Once again, the grounding electrode system has NOTHING to do with the "safety" equipment grounding conductors. They are two different systems that service two different purposes.



Quote:

Originally Posted by Daneel (Post 657465)
In this old house, these is no separate ground network. The ground rod connects to the meter base neutral and to neutral conductors (via a wire nut) in a junction box. One ungrounded duplex apparently was replaced with a grounded receptable and the ground is simply connected to the neutral conductor. A wire from the well pipe is also connected to the water heater frame and to neutrals in a nearby juction box (via a wire nut). I suspect there are other boxes where neutrals are bonded to box metal. In the main panel, some neutrals go to the a bar that bonds to the panel. One neutral is connected to panel itself -- so panel metal is part of the conducting path back to the PoCo neutral.

I sort of misread your first post. I now see what you are saying about the grounds being connected to neutrals outside the main panel and/or meter base. YES, all of that is BAD news, and should be corrected.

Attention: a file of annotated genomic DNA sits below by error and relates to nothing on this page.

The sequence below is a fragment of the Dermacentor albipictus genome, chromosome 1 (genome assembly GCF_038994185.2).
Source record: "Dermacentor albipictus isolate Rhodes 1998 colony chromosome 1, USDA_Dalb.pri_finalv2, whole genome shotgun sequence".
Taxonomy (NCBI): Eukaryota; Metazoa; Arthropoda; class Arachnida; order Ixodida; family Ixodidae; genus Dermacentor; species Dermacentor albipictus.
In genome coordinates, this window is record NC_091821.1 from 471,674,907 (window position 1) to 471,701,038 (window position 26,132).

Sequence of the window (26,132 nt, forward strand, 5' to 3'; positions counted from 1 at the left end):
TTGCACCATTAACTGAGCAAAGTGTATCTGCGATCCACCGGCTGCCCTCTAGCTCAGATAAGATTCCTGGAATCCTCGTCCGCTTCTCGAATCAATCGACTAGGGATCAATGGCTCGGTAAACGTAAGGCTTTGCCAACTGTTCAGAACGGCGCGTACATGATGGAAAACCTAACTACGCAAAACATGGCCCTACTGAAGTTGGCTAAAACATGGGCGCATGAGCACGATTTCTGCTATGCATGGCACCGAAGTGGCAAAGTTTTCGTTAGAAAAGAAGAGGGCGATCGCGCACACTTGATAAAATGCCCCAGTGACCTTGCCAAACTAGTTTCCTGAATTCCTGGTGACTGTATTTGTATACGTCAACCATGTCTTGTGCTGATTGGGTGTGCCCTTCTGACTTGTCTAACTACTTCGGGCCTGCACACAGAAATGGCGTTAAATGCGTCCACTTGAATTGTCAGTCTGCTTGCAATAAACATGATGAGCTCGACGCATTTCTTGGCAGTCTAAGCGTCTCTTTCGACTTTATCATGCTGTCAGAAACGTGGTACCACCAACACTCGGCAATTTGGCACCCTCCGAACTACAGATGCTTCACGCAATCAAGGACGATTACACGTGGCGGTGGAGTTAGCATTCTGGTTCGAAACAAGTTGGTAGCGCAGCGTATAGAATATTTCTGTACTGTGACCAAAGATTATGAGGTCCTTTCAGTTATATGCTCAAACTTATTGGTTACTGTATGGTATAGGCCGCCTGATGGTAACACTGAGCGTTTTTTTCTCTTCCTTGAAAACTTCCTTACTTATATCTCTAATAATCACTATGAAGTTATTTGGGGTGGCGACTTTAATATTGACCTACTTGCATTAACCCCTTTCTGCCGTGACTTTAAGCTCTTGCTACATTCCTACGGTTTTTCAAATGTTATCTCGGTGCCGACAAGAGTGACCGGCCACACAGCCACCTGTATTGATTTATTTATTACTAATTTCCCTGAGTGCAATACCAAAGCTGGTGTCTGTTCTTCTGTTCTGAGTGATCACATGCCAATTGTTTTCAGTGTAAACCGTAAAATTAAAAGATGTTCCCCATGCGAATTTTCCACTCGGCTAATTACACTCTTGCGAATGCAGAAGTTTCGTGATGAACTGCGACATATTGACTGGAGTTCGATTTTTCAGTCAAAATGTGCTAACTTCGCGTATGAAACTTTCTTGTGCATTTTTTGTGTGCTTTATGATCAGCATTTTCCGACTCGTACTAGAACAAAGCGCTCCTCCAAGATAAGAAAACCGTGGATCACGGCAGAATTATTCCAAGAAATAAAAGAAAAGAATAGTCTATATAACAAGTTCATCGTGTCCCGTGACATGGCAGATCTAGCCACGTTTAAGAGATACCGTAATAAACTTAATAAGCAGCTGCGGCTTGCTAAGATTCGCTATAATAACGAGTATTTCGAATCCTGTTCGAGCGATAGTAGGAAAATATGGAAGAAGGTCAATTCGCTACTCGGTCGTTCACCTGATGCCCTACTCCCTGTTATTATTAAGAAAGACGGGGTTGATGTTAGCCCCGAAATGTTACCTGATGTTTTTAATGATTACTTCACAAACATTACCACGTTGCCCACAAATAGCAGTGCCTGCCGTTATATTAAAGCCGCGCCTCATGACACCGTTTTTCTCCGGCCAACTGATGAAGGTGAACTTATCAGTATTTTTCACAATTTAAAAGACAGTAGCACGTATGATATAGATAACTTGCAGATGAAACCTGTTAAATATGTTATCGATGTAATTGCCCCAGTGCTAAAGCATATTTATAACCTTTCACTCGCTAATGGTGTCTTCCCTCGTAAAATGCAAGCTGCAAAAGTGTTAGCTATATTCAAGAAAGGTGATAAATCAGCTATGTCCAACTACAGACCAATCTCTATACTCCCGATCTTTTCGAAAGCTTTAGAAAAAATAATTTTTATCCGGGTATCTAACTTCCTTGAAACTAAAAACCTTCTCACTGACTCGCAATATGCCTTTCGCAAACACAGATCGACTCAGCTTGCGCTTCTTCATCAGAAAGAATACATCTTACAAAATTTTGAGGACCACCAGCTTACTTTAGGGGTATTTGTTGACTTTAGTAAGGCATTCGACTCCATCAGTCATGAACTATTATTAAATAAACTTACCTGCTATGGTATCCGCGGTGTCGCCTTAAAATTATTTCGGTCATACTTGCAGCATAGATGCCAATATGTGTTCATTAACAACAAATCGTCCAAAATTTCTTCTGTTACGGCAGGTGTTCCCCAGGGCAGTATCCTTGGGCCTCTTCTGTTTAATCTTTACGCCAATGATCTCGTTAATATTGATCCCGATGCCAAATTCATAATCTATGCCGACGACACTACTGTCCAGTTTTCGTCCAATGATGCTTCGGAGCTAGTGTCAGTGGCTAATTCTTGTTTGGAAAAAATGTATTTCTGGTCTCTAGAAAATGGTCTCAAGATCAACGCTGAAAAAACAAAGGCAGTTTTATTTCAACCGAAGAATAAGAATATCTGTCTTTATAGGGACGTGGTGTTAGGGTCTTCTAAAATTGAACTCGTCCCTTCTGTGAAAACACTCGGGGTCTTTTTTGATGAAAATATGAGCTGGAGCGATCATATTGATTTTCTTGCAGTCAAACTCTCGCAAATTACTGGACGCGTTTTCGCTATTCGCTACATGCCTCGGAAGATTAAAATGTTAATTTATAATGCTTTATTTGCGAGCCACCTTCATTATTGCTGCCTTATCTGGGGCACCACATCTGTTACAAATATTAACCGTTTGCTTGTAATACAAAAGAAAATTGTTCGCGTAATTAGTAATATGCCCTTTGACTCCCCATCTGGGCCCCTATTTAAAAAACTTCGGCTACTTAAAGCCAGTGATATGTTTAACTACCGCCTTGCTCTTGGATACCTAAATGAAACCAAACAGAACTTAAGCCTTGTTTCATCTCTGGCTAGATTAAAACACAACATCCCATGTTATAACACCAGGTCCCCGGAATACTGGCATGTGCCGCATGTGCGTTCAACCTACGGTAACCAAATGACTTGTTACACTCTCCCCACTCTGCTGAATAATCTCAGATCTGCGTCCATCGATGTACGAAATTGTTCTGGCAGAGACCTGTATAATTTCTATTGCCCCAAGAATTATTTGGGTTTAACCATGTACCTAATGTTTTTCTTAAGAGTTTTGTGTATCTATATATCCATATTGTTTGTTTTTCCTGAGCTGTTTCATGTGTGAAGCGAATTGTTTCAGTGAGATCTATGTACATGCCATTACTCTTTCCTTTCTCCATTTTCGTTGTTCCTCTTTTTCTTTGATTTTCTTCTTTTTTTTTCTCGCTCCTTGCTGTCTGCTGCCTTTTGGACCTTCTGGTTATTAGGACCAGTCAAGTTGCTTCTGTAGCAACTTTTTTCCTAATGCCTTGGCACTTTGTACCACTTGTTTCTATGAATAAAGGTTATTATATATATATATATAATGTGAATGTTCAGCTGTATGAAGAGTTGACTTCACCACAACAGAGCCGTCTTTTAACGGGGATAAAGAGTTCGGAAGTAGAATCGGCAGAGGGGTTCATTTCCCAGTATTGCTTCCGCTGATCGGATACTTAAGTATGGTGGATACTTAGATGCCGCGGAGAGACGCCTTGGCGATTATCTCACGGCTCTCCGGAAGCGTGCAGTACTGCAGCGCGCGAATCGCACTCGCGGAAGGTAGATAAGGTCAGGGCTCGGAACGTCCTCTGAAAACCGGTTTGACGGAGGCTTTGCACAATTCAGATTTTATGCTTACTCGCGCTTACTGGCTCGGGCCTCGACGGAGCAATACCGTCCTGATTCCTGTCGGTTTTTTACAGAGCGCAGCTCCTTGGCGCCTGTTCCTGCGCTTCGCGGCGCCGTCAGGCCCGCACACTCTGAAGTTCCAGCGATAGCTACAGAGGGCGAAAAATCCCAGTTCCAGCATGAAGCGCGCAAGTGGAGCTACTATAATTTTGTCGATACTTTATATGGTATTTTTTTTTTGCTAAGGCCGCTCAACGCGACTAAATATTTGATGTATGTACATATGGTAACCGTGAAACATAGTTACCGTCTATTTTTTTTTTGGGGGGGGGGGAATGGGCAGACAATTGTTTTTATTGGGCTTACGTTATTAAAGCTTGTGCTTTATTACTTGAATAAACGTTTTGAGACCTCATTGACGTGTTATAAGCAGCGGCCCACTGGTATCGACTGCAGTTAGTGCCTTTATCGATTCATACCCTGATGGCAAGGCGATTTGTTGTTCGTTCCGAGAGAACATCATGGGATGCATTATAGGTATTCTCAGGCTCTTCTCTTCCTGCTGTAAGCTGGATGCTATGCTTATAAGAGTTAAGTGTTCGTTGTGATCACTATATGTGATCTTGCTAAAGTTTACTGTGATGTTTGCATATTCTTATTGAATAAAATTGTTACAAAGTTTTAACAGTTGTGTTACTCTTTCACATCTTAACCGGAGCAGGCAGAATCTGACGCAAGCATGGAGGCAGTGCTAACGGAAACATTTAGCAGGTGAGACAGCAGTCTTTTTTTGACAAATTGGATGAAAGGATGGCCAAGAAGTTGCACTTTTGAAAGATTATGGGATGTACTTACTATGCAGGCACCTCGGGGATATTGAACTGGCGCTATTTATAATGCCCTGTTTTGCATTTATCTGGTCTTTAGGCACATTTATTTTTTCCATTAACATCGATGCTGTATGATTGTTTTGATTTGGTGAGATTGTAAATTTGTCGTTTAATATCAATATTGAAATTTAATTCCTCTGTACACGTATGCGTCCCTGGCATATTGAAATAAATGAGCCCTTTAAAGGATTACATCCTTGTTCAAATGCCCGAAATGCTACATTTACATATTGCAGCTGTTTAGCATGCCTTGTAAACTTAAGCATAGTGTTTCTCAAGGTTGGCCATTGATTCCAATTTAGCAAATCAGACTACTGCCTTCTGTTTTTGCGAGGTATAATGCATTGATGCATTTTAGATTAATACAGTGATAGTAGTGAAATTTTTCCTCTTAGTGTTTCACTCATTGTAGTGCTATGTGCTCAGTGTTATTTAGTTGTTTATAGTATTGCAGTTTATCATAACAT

Quote:

Originally Posted by Daneel (Post 657465)
I propose to replace the main panel, connect the ground rod and well pipe only to the main panel, and to provide a separate safety ground to a few receptacles and main junction boxes -- until I get around to rewiring everything.

Good call. :thumbsup:



Quote:

Originally Posted by Daneel (Post 657465)
My question is how unsafe is the present hodge-podge of grounded neutrals and what can go wrong if some boxes (receptacles, lights) and conduits are bonded to neutrals?l

It is very unsafe if there is a fault or a compromised neutral somewhere. There is <almost> always current flowing on a neutral, so if it is connected to ground somewhere and the neutral is compromised then the grounding conductors and/or any exposed metal parts can and will become energized.

AllanJ 05-30-2011 07:19 PM

why am I gettting double posts when I try to edit?

AllanJ 05-30-2011 07:38 PM

For 100 amp or smaller service run a #6 copper ground wire non-stop from the first main disconnect breaker of switch's box where neutral and ground are tied together, to the ground rod. Run a #6 ground from the water pipe to the closest point on the former items.

For larger services run a #4 ground wire from the pipe to the panel (may be spliced) and a #6 non-stop from the ground rod to the panel.

Separate neutrals from grounds everywhere downstream of the main disconnect. You can temporarily run separate ground wires from selected receptacles to the panel or to the nearest point on one of the fat ground wires mentioned previously.

Ground fault circuit interrupters will work if the circuit or receptacles are not grounded.

Now if I were compelled to put in a new main disconnect upstream of, say at the meter, what had been my main disconnect, say the top breaker in my panel, then I would be mighty tempted to make no changes in the latter panel or the cable going to it, assuming I was not upgrading there.